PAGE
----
You now know that your job is to teach your students to think and not to simply regurgitate information to them from a textbook. Ready to tackle the content, right? Not so fast, there is one key step before considering the what you are going to teach question. You must first, before going any further, find your passion. Do whatever you need to do to get itbuy it from a store, look for it in the stacks, or download it from the Internetjust get itas passion is the one thing that all great teachers have. Even if you are not passionate about the material, you can be passionate about the teaching experience. This is an opportunity to make a real difference in someones education! Yes, you can be the one that students talk about to their friends, or even the one that they talk about in retrospect; I remember taking such-and-such with so-and-so back in collegethat was the best teacher I ever hadhe/she really changed my life. Think back on all of your teachers; there are probably one or two that really stand out and got you excited about learning. So find your passion, so that you can be that special teacher to someone else.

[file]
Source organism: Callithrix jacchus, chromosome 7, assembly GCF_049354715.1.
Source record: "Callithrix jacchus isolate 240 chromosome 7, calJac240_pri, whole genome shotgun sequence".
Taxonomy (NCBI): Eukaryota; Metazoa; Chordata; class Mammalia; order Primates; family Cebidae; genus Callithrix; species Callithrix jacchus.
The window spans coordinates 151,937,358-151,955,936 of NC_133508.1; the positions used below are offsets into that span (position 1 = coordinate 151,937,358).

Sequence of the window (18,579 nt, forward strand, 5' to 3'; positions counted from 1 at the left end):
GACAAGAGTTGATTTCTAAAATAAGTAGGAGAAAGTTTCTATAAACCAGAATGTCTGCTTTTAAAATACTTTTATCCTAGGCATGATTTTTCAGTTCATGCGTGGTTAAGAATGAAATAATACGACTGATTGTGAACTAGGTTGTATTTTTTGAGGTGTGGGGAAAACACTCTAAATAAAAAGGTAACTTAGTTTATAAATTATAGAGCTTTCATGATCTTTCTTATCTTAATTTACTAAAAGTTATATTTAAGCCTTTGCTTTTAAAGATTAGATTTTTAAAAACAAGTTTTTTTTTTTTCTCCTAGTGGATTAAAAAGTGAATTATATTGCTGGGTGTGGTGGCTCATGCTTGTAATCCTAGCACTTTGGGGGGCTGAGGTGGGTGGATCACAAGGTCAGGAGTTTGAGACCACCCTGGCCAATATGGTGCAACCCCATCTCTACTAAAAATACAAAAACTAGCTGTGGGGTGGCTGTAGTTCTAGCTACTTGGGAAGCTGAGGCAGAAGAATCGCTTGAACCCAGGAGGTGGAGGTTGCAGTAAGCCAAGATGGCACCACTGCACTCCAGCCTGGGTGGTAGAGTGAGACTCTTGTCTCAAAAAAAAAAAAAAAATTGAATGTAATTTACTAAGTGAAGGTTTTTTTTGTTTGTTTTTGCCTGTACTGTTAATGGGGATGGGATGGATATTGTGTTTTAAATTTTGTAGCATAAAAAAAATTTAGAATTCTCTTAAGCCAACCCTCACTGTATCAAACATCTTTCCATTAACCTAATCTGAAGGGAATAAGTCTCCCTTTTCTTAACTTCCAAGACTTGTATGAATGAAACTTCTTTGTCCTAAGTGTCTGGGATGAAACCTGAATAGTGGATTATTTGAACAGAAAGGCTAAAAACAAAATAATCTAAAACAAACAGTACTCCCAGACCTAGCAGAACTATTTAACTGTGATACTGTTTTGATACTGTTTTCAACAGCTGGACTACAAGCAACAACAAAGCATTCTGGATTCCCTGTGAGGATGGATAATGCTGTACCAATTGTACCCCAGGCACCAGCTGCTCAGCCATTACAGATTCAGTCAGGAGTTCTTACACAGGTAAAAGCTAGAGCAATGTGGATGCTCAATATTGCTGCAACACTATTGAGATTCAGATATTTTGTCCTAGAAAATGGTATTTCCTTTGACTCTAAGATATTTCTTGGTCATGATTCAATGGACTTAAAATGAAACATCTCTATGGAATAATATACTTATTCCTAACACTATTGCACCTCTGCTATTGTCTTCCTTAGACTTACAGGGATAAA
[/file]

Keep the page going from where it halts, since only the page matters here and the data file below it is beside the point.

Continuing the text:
Okay, you now understand your mission; you have found your passion and inspiration to teach, now it is time to get into content. First step, go to those who have taught the class before, and get all the helpful hints that you can (e.g., topics that students found particularly interesting). These faculty or fellow student teachers can be an invaluable resource; however, you must remember that this is going to be your class, not someone elses, so avoid taking other instructors materials (textbooks, overheads, etc.) and using them as your own. Doing so will surely make for a forgetful experience for both you and your students. Once you have talked to other instructors, do your own research. Find whats interesting to you about the subject matter, and focus on that. Also, find a book (It need not be a textbook, how many of your undergraduate textbooks did you actually read?) that is both a good read and cutting edge in some respect. With enough hunting, you should be able to find one (often much cheaper than textbooks, which your students will thank you for) that not only contains solid content, but will also capture your students attention and challenge their intellect. Believe us, the extra time spent in finding an alternative to the standard dry textbook will be well worth the effort, and it will help ensure that your class is a success.